Chemokines and chemokine receptors play critical roles in directing the migration of alloreactive donor T cells into graft-vs-host disease (GVHD) target organs. However, blockade of GVHD by antagonist Ab against chemokine receptors remains an elusive goal. Using a mouse model of human GVHD, we demonstrate that in vivo administration of anti-CXCR3 Ab for 21 days (long-term), but not for 7 days (short-term), inhibits alloreactive CD8+ T cell-mediated GVHD. During a graft-vs-host reaction, infused donor CD8+ T cells generate two subsets of potent inducers of GVHD: CXCR3+CD8+ and CXCR3CD8+ T cells. Compared with CXCR3+CD8+ T cells, CXCR3CD8+ T cells produce less granzyme B, Fas ligand, IFN-γ, and TNF-α. Interestingly, stimulation with either dendritic cells or IL-2 induces a dynamic conversion between CXCR3+CD8+ and CXCR3CD8+ T cells. Short-term anti-CXCR3 Ab treatment inhibits only CXCR3+CD8+ T cell-mediated GVHD, but not the disease induced by CXCR3CD8+ T cells. Prolonged in vivo administration of anti-CXCR3 Ab significantly reduces the infiltration of alloreactive CD8+ T cells into GVHD target organs and inhibits GVHD mediated by either CXCR3+CD8+ or CXCR3CD8+ T cells. Thus, we have established a novel and effective approach with the potential to give rise to new clinical methods for preventing and treating GVHD after allogeneic hematopoietic stem cell transplantation.

Graft-vs-host disease (GVHD)4 remains the major toxic outcome of allogeneic hematopoietic stem cell transplantation (HSCT) (1, 2, 3). In mouse models of human GVHD directed against minor histocompatibility Ags (miHAs), infused donor T cells recognize miHAs presented by APCs and are rapidly activated to proliferate and differentiate into alloreactive effector T cells (4, 5, 6, 7, 8). These alloreactive effector T cells are then recruited into the skin, intestine, and liver, mediating the host tissue damage and subsequently the disease (2, 9, 10, 11). It is well understood that chemokines direct the migration and infiltration of T cells via their cognate chemokine receptors (9, 12, 13). Previous studies have demonstrated that the expression of CCR1, CCR2, CCR5, and CCR7 on peripheral blood T cells in patients after allogeneic HSCT is associated with human GVHD (14, 15). In experimental mouse GVHD models, donor T cells lacking CCR10 or CCR2 have reduced ability to infiltrate into GVHD target organs and reduced capability to cause severe GVHD as compared with wild-type (Wt) T cells (16, 17). Other studies have demonstrated that donor T cells lacking CCR1 or CCR6 are also much less virulent than Wt T cells in inducing GVHD due to their reduced ability to produce IFN-γ and TNF-α, and to infiltrate the intestine and skin (18, 19). However, GVHD remains the major complication in these models. Thus, multiple chemokine receptors play redundant roles in mediating the migration and tissue infiltration of alloreactive T cells during the GVHD process.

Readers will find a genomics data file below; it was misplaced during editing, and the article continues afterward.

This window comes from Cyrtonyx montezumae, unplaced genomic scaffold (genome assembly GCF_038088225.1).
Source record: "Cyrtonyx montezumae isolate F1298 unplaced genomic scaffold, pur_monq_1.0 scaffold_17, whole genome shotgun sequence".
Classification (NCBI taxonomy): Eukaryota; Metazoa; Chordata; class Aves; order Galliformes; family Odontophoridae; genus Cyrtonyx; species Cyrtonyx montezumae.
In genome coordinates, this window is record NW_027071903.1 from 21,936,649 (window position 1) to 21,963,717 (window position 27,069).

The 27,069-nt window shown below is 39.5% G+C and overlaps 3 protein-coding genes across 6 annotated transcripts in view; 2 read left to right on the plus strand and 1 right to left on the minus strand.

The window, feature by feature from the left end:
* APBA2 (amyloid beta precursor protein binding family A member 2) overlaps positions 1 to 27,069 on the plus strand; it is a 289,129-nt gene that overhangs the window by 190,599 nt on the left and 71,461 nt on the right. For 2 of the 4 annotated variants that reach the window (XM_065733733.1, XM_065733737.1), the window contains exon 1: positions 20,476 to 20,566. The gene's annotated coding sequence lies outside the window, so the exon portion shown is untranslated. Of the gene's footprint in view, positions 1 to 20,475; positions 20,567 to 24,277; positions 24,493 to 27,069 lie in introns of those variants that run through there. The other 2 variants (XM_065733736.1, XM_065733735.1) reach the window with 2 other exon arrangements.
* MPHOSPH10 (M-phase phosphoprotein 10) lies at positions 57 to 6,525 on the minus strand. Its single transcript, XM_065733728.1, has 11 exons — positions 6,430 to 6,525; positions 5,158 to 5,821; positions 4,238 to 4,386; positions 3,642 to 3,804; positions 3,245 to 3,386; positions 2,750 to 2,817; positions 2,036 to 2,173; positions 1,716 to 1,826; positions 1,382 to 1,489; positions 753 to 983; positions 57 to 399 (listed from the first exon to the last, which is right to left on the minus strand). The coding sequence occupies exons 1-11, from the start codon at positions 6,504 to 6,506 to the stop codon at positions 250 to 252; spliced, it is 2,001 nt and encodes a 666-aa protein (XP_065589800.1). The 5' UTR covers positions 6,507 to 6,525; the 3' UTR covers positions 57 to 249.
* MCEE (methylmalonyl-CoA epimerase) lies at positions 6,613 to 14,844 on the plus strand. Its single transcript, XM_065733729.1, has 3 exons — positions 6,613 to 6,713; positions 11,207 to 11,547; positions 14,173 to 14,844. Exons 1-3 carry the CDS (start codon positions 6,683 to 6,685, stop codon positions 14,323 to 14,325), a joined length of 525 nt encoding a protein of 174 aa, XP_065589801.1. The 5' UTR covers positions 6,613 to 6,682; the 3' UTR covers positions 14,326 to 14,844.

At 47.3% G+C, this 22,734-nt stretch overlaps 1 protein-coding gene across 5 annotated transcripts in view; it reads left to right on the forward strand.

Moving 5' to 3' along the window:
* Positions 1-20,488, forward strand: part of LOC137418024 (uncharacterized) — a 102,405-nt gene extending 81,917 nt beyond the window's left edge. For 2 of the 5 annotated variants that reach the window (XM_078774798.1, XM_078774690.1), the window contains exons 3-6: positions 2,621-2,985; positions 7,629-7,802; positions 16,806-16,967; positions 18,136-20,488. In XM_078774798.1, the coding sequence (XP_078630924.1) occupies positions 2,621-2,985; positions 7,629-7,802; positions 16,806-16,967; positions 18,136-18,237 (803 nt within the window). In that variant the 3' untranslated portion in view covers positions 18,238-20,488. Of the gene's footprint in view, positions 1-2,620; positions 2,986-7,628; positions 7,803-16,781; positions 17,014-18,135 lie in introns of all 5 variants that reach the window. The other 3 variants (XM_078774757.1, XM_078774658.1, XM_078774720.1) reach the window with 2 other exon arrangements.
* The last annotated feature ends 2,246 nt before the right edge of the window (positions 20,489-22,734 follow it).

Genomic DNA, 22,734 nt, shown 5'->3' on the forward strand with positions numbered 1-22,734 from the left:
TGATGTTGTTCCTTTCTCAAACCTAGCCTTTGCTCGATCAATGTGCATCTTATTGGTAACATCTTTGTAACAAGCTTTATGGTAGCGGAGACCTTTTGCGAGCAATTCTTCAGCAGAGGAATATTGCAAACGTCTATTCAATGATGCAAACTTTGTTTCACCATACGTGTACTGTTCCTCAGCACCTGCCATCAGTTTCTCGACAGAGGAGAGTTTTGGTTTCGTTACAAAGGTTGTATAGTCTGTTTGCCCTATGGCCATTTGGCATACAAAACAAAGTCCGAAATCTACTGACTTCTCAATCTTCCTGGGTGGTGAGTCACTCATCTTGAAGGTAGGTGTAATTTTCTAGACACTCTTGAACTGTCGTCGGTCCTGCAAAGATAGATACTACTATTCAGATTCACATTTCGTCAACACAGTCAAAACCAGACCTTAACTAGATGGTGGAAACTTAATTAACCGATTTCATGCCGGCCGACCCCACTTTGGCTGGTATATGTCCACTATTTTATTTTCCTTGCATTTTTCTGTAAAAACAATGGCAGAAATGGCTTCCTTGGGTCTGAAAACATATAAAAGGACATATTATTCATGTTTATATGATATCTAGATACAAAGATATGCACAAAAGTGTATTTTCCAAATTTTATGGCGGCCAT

Previous studies indicate that neutralizing Ab against chemokine receptors may be used to reduce GVHD morbidity and mortality. In vivo administration with Ab against CCR5 reduces liver infiltration of alloreactive CD8+ T cells and ameliorates GVHD (20). In contrast, donor T cells lacking CCR5 cause augmented graft-vs-host (GVH) responses as compared with Wt donor T cells, leading to accelerated morbidity (21, 22). These observations raise an important question as to whether CCR5 can be a target for blocking of GVHD. Recently, CXCR3 has been shown to be correlated with GVHD (9, 14, 23). Our studies and those of others have demonstrated that CXCR3 is induced in both effector and effector memory T cells (24, 25, 26, 27, 28). Infusion of donor T cells derived from CXCR3−/− mice causes reduced gastrointestinal tract and liver damage (29). However, it remains to be established whether in vivo administration of CXCR3 antagonist(s) can be used for GVHD prevention and treatment.